He explained that science isn’t committed to the idea that there’s no afterlife; if we found good reasons to believe it existed, then science would support those findings. But we do have good reasons to believe that consciousness ends when the brain does. We know that if you damage certain parts of the brain, you damage certain parts of the mind. You can damage the part that recognizes faces, the part that understands language, the part that remembers your childhood, or any other aspect of your consciousness. By claiming that it makes sense to believe in the afterlife, we’re claiming that it makes sense to believe that if you were to damage all of the brain so that it ceases to function, all of these faculties would suddenly come back, and you’d be able to recognize your dead relatives and speak to them in English.

So while we can’t yet be certain that consciousness doesn’t survive death, it seems extremely unlikely that this consciousness would resemble anything like life as we know it, or the afterlife as we imagine it. If the light somehow stays on, our identities are almost certainly obliterated, and nobody’s playing Frisbee with their late family dog. And there’s still no good reason to suspect that the light stays on at all.  Read More

guy with french horn

Something happens inside many of us when we’re seated on a plane and we see someone get on carrying a crying baby.

My normal reaction used to be a combination of low-level worry and indignation. Flying is uncomfortable enough, and adding a crying baby makes it worse. So I would find myself hoping that the baby and its parent would sit far away.

Intellectually, I know this reaction is ridiculous and self-absorbed. Babies need to travel sometimes. Babies need to cry sometimes. I was a crying baby at some point. Hoping that a boarding baby won’t sit near me is, essentially, hoping that other people would be annoyed instead of me. What a gentleman I am.

While I knew these were unfair thoughts and I didn’t act on them, I still didn’t know what to do with them. I honestly didn’t want a crying baby near me, and I ached with hope that there wouldn’t be one.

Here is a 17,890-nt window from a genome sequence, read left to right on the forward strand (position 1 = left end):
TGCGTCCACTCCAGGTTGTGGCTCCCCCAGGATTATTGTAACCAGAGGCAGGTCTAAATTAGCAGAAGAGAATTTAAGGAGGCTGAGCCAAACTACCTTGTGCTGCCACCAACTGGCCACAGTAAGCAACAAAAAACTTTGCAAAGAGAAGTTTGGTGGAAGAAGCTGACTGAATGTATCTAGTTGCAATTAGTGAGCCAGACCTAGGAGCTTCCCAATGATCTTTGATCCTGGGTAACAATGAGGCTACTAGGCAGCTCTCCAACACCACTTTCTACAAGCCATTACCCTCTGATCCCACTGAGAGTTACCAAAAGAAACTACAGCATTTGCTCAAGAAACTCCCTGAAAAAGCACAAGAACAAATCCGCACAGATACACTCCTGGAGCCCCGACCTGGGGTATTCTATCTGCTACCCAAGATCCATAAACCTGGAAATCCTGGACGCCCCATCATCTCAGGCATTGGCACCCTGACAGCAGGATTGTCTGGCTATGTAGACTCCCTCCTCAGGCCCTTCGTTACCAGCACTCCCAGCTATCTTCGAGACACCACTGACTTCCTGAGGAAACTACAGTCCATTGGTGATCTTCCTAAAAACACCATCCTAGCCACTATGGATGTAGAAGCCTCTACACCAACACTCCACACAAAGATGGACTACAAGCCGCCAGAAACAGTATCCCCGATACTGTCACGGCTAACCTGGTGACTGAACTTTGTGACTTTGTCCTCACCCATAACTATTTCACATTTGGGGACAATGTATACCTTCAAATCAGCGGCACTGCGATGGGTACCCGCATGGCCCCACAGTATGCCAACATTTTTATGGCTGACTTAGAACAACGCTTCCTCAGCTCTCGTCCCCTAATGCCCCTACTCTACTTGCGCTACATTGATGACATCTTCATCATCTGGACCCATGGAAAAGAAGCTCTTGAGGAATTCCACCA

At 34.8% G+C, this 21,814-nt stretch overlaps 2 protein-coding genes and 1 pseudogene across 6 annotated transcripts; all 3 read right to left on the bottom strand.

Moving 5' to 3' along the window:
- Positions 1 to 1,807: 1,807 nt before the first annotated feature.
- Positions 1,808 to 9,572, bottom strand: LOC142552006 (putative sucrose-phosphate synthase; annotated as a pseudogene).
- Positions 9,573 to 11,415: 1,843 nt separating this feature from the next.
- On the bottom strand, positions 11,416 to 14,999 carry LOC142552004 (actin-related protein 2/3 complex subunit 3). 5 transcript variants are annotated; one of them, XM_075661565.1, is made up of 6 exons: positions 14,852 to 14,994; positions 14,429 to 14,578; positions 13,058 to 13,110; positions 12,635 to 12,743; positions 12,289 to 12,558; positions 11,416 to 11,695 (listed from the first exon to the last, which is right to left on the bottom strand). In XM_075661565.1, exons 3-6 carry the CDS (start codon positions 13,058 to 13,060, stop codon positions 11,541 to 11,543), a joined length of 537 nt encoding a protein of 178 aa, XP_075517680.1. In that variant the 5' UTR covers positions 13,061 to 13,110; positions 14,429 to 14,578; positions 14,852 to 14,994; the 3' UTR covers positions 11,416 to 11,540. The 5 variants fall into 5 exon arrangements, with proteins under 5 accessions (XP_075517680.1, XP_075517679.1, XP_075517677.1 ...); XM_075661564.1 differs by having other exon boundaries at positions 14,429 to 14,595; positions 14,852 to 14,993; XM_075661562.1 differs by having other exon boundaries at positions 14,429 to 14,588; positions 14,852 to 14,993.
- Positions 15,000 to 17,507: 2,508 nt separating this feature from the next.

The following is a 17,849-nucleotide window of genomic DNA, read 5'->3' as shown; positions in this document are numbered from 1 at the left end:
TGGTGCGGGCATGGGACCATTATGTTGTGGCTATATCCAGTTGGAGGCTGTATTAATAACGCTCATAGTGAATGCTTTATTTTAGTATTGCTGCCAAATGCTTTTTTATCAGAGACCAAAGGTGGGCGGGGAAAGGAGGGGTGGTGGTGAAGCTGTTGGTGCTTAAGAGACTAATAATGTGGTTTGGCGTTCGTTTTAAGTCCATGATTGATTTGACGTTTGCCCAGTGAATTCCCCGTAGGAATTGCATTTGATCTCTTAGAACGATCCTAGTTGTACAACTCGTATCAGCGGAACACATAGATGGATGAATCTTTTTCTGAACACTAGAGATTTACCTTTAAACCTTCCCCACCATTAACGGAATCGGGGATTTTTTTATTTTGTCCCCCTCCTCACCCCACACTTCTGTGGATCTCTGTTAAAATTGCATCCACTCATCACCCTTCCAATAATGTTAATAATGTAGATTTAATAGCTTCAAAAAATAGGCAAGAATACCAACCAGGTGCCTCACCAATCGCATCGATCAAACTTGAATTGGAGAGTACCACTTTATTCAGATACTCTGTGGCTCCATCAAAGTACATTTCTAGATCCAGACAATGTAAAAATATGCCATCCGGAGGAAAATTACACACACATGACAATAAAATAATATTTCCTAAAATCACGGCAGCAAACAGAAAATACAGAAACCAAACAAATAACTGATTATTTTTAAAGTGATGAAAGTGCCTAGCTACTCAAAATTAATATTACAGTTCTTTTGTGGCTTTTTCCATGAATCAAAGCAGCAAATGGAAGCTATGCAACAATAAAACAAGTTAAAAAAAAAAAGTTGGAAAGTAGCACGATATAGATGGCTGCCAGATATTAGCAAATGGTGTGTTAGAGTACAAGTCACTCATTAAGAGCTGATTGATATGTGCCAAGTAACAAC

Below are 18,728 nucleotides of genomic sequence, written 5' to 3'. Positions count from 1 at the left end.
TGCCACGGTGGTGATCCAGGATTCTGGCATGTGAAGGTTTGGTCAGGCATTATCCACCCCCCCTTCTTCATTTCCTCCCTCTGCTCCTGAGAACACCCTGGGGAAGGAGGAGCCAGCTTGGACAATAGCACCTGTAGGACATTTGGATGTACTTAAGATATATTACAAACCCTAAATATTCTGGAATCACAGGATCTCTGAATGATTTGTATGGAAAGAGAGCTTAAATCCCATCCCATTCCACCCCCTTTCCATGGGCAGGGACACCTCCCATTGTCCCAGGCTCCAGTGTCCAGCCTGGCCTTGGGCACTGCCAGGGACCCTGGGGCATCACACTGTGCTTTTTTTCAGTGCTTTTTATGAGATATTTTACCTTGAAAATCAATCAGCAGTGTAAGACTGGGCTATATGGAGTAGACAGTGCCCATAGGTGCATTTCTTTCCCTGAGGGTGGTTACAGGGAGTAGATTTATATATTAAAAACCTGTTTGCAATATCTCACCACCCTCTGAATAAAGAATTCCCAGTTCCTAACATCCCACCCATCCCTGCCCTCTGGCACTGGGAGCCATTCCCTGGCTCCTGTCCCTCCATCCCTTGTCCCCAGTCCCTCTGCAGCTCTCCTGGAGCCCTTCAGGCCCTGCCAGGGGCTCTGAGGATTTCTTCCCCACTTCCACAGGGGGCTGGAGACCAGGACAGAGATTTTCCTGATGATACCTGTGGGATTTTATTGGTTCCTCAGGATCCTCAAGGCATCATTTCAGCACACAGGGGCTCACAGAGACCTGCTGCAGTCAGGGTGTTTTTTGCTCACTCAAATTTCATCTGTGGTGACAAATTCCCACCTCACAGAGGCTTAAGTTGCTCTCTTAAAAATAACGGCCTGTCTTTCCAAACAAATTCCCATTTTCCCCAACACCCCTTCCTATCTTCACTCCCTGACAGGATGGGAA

At some point, in the years between my flight to New Zealand and my flight to Ecuador, my reaction to other people’s airplane babies changed. Upon seeing a boarding infant, I still had the initial thought of, “Oh great, a BABY! That’s what we need on this airplane!” But that useless and selfish thought began to trigger a more useful (and more defensible) thought: May this baby have an easy and peaceful experience on this flight.

This is just a simple habit of cultivating compassion. After all, if the baby is crying, presumably it’s not having a particularly comfortable flight either. This is not only a more reasonable and diplomatic reaction, but on a totally selfish level it’s actually a better one, because it transforms what would have been an experience of annoyance and discomfort into one of peace and solidarity.

I experienced a softening of my entire flying experience (as well as virtually every other less-than-pleasant category of experience) between 2009 and 2014, and I know I owe it to the practices of meditation and mindfulness I learned during that time.

Something alarming happened during my most recent flight, a few weeks ago. I realized I had lost a step in my ability to stay peaceful and nonreactive. This time there was no baby. However, another common test of compassion was seated near me: a man who would not stop clearing his throat and coughing.  Read More

reflected sun

The inability to be heard is a very disorienting and disempowered state. You can learn that first-hand, as I did, if you accidentally sign up for a silent meditation retreat.